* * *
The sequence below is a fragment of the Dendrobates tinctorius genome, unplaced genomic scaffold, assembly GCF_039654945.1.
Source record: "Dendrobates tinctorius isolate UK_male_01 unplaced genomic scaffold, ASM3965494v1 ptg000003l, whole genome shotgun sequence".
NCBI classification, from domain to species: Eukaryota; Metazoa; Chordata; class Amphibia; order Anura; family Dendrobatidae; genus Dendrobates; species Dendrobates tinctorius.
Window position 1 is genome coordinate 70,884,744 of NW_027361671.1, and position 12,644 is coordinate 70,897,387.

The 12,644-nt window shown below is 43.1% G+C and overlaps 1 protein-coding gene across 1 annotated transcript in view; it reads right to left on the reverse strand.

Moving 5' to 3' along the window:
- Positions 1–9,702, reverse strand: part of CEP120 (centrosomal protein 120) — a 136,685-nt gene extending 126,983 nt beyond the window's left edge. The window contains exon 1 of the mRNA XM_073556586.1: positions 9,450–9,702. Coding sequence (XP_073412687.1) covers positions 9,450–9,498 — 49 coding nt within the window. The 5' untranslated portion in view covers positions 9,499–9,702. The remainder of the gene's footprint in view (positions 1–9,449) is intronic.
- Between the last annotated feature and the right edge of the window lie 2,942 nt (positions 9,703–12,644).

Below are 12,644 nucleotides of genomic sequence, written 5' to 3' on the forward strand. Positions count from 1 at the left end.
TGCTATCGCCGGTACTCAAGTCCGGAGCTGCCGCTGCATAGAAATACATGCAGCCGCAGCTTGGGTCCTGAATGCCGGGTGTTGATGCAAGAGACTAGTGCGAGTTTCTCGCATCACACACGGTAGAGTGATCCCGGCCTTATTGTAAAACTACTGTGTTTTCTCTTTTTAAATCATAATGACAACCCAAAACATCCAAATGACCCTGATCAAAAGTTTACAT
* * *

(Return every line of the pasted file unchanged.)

The sequence below is a fragment of the Dendrobates tinctorius genome, unplaced genomic scaffold, assembly GCF_039654945.1.
Source record: "Dendrobates tinctorius isolate UK_male_01 unplaced genomic scaffold, ASM3965494v1 ptg000003l, whole genome shotgun sequence".
NCBI classification, from domain to species: Eukaryota; Metazoa; Chordata; class Amphibia; order Anura; family Dendrobatidae; genus Dendrobates; species Dendrobates tinctorius.
Window position 1 is genome coordinate 70,884,744 of NW_027361671.1, and position 12,644 is coordinate 70,897,387.

The 12,644-nt window shown below is 43.1% G+C and overlaps 1 protein-coding gene across 1 annotated transcript in view; it reads right to left on the reverse strand.

Moving 5' to 3' along the window:
- Positions 1–9,702, reverse strand: part of CEP120 (centrosomal protein 120) — a 136,685-nt gene extending 126,983 nt beyond the window's left edge. The window contains exon 1 of the mRNA XM_073556586.1: positions 9,450–9,702. Coding sequence (XP_073412687.1) covers positions 9,450–9,498 — 49 coding nt within the window. The 5' untranslated portion in view covers positions 9,499–9,702. The remainder of the gene's footprint in view (positions 1–9,449) is intronic.
- Between the last annotated feature and the right edge of the window lie 2,942 nt (positions 9,703–12,644).

Below are 12,644 nucleotides of genomic sequence, written 5' to 3' on the forward strand. Positions count from 1 at the left end.
TGCTATCGCCGGTACTCAAGTCCGGAGCTGCCGCTGCATAGAAATACATGCAGCCGCAGCTTGGGTCCTGAATGCCGGGTGTTGATGCAAGAGACTAGTGCGAGTTTCTCGCATCACACACGGTAGAGTGATCCCGGCCTTATTGTAAAACTACTGTGTTTTCTCTTTTTAAATCATAATGACAACCCAAAACATCCAAATGACCCTGATCAAAAGTTTACAT